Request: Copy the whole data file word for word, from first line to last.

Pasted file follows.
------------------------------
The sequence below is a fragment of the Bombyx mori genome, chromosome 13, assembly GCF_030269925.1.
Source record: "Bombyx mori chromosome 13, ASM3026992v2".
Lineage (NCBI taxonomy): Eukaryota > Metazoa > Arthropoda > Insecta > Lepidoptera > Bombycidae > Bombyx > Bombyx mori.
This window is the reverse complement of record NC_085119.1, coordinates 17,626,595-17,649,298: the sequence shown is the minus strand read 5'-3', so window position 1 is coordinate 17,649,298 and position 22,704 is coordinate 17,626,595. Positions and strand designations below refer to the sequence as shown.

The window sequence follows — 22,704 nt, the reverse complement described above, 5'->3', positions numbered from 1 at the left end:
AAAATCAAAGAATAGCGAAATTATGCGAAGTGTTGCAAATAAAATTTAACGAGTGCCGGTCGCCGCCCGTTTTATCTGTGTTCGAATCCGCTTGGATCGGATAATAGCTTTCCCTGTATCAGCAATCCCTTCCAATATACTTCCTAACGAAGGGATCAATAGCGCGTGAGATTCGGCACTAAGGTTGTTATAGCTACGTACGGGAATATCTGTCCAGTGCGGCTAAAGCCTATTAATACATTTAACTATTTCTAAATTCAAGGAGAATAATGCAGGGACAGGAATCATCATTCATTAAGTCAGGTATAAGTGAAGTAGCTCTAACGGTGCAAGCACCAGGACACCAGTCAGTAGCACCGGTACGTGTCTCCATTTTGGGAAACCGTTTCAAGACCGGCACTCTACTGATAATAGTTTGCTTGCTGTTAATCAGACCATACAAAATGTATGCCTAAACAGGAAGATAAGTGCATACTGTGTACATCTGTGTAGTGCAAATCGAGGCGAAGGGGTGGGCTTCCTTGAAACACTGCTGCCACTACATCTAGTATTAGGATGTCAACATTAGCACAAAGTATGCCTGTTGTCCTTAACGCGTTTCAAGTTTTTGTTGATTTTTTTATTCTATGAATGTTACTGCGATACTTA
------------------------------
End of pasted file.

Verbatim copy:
The sequence below is a fragment of the Bombyx mori genome, chromosome 13, assembly GCF_030269925.1.
Source record: "Bombyx mori chromosome 13, ASM3026992v2".
Lineage (NCBI taxonomy): Eukaryota > Metazoa > Arthropoda > Insecta > Lepidoptera > Bombycidae > Bombyx > Bombyx mori.
This window is the reverse complement of record NC_085119.1, coordinates 17,626,595-17,649,298: the sequence shown is the minus strand read 5'-3', so window position 1 is coordinate 17,649,298 and position 22,704 is coordinate 17,626,595. Positions and strand designations below refer to the sequence as shown.

The window sequence follows — 22,704 nt, the reverse complement described above, 5'->3', positions numbered from 1 at the left end:
AAAATCAAAGAATAGCGAAATTATGCGAAGTGTTGCAAATAAAATTTAACGAGTGCCGGTCGCCGCCCGTTTTATCTGTGTTCGAATCCGCTTGGATCGGATAATAGCTTTCCCTGTATCAGCAATCCCTTCCAATATACTTCCTAACGAAGGGATCAATAGCGCGTGAGATTCGGCACTAAGGTTGTTATAGCTACGTACGGGAATATCTGTCCAGTGCGGCTAAAGCCTATTAATACATTTAACTATTTCTAAATTCAAGGAGAATAATGCAGGGACAGGAATCATCATTCATTAAGTCAGGTATAAGTGAAGTAGCTCTAACGGTGCAAGCACCAGGACACCAGTCAGTAGCACCGGTACGTGTCTCCATTTTGGGAAACCGTTTCAAGACCGGCACTCTACTGATAATAGTTTGCTTGCTGTTAATCAGACCATACAAAATGTATGCCTAAACAGGAAGATAAGTGCATACTGTGTACATCTGTGTAGTGCAAATCGAGGCGAAGGGGTGGGCTTCCTTGAAACACTGCTGCCACTACATCTAGTATTAGGATGTCAACATTAGCACAAAGTATGCCTGTTGTCCTTAACGCGTTTCAAGTTTTTGTTGATTTTTTTATTCTATGAATGTTACTGCGATACTTA